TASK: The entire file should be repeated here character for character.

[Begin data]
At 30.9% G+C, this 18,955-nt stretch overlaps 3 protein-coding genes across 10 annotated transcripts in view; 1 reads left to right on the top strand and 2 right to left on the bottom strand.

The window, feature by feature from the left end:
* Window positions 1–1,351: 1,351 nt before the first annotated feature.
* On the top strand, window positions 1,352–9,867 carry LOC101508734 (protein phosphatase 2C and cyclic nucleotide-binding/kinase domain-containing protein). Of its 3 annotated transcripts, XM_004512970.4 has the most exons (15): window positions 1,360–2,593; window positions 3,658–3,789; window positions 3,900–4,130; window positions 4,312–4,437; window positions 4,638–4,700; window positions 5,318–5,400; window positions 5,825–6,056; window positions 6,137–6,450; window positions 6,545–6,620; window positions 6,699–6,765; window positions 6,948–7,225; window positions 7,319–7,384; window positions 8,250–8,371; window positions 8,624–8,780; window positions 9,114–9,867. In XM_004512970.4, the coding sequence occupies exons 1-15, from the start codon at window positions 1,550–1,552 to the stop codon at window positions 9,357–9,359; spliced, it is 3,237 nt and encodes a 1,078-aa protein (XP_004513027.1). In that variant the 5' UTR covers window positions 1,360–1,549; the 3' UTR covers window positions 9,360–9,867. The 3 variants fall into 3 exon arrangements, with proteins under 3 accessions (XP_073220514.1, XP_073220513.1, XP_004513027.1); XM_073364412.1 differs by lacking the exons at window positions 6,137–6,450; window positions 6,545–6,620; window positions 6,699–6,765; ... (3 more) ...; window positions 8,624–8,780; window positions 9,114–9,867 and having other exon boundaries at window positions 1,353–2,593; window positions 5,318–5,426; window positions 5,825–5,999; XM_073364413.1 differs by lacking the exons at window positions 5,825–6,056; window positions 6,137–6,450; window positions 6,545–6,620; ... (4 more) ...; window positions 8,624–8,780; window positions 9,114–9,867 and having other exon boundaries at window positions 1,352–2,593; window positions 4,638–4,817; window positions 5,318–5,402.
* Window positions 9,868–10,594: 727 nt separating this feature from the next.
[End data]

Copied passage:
At 30.9% G+C, this 18,955-nt stretch overlaps 3 protein-coding genes across 10 annotated transcripts in view; 1 reads left to right on the top strand and 2 right to left on the bottom strand.

The window, feature by feature from the left end:
* Window positions 1–1,351: 1,351 nt before the first annotated feature.
* On the top strand, window positions 1,352–9,867 carry LOC101508734 (protein phosphatase 2C and cyclic nucleotide-binding/kinase domain-containing protein). Of its 3 annotated transcripts, XM_004512970.4 has the most exons (15): window positions 1,360–2,593; window positions 3,658–3,789; window positions 3,900–4,130; window positions 4,312–4,437; window positions 4,638–4,700; window positions 5,318–5,400; window positions 5,825–6,056; window positions 6,137–6,450; window positions 6,545–6,620; window positions 6,699–6,765; window positions 6,948–7,225; window positions 7,319–7,384; window positions 8,250–8,371; window positions 8,624–8,780; window positions 9,114–9,867. In XM_004512970.4, the coding sequence occupies exons 1-15, from the start codon at window positions 1,550–1,552 to the stop codon at window positions 9,357–9,359; spliced, it is 3,237 nt and encodes a 1,078-aa protein (XP_004513027.1). In that variant the 5' UTR covers window positions 1,360–1,549; the 3' UTR covers window positions 9,360–9,867. The 3 variants fall into 3 exon arrangements, with proteins under 3 accessions (XP_073220514.1, XP_073220513.1, XP_004513027.1); XM_073364412.1 differs by lacking the exons at window positions 6,137–6,450; window positions 6,545–6,620; window positions 6,699–6,765; ... (3 more) ...; window positions 8,624–8,780; window positions 9,114–9,867 and having other exon boundaries at window positions 1,353–2,593; window positions 5,318–5,426; window positions 5,825–5,999; XM_073364413.1 differs by lacking the exons at window positions 5,825–6,056; window positions 6,137–6,450; window positions 6,545–6,620; ... (4 more) ...; window positions 8,624–8,780; window positions 9,114–9,867 and having other exon boundaries at window positions 1,352–2,593; window positions 4,638–4,817; window positions 5,318–5,402.
* Window positions 9,868–10,594: 727 nt separating this feature from the next.